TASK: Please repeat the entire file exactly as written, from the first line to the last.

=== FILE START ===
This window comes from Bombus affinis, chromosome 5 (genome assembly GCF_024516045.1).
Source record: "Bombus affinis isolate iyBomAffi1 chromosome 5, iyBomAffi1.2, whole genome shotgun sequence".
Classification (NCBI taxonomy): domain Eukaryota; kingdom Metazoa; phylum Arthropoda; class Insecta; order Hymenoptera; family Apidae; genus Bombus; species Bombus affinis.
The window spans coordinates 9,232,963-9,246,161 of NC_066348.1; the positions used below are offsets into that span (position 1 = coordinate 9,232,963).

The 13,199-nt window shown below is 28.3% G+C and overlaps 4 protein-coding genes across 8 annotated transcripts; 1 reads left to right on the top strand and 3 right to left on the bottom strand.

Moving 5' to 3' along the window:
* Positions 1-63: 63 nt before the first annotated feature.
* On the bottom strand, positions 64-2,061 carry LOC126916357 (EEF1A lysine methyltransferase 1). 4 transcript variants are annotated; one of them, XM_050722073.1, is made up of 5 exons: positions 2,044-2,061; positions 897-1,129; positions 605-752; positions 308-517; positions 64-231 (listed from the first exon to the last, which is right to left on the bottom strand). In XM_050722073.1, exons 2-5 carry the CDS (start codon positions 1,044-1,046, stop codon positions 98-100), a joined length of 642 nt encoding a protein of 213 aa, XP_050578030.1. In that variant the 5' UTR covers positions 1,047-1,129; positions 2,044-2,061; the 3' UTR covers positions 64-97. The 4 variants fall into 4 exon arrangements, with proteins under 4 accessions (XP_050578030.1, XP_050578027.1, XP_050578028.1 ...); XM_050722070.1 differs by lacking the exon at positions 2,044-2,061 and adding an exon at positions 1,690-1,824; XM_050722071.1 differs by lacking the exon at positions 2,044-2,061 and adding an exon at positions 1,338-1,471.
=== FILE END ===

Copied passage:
This window comes from Bombus affinis, chromosome 5 (genome assembly GCF_024516045.1).
Source record: "Bombus affinis isolate iyBomAffi1 chromosome 5, iyBomAffi1.2, whole genome shotgun sequence".
Classification (NCBI taxonomy): domain Eukaryota; kingdom Metazoa; phylum Arthropoda; class Insecta; order Hymenoptera; family Apidae; genus Bombus; species Bombus affinis.
The window spans coordinates 9,232,963-9,246,161 of NC_066348.1; the positions used below are offsets into that span (position 1 = coordinate 9,232,963).

The 13,199-nt window shown below is 28.3% G+C and overlaps 4 protein-coding genes across 8 annotated transcripts; 1 reads left to right on the top strand and 3 right to left on the bottom strand.

Moving 5' to 3' along the window:
* Positions 1-63: 63 nt before the first annotated feature.
* On the bottom strand, positions 64-2,061 carry LOC126916357 (EEF1A lysine methyltransferase 1). 4 transcript variants are annotated; one of them, XM_050722073.1, is made up of 5 exons: positions 2,044-2,061; positions 897-1,129; positions 605-752; positions 308-517; positions 64-231 (listed from the first exon to the last, which is right to left on the bottom strand). In XM_050722073.1, exons 2-5 carry the CDS (start codon positions 1,044-1,046, stop codon positions 98-100), a joined length of 642 nt encoding a protein of 213 aa, XP_050578030.1. In that variant the 5' UTR covers positions 1,047-1,129; positions 2,044-2,061; the 3' UTR covers positions 64-97. The 4 variants fall into 4 exon arrangements, with proteins under 4 accessions (XP_050578030.1, XP_050578027.1, XP_050578028.1 ...); XM_050722070.1 differs by lacking the exon at positions 2,044-2,061 and adding an exon at positions 1,690-1,824; XM_050722071.1 differs by lacking the exon at positions 2,044-2,061 and adding an exon at positions 1,338-1,471.